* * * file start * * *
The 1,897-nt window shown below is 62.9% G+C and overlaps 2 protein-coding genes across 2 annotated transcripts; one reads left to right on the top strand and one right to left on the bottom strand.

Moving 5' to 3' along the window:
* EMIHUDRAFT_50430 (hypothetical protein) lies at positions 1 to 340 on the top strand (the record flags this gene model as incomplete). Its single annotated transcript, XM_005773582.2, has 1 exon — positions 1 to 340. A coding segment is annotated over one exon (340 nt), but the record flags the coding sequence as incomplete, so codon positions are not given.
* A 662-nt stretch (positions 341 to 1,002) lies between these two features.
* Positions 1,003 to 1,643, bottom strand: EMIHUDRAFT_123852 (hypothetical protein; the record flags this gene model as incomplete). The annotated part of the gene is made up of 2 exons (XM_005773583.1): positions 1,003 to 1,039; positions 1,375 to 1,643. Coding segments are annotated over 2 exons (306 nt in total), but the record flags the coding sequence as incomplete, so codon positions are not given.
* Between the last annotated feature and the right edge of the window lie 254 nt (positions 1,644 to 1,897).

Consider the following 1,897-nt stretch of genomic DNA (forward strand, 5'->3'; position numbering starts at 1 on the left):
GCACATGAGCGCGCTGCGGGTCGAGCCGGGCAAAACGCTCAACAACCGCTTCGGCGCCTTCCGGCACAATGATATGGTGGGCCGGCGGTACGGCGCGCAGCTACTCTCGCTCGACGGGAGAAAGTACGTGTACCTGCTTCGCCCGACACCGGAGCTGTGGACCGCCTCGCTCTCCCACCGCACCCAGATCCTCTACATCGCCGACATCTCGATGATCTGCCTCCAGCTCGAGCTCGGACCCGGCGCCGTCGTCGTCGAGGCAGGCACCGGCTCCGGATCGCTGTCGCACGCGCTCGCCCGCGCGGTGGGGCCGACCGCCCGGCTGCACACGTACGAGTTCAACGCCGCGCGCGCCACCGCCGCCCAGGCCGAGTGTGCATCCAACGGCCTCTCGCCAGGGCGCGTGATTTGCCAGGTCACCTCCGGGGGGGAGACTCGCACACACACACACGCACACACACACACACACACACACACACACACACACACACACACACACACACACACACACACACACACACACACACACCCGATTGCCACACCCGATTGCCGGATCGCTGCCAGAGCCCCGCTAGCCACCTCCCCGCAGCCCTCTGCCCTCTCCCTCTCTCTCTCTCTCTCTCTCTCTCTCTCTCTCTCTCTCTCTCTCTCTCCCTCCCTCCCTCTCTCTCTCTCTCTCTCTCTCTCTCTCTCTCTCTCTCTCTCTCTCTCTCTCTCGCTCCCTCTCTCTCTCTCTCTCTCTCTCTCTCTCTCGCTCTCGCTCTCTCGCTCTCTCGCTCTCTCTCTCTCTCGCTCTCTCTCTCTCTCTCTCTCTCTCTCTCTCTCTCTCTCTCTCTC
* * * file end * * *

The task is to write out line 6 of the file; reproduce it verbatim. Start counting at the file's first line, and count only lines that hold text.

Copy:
* Between the last annotated feature and the right edge of the window lie 254 nt (positions 1,644 to 1,897).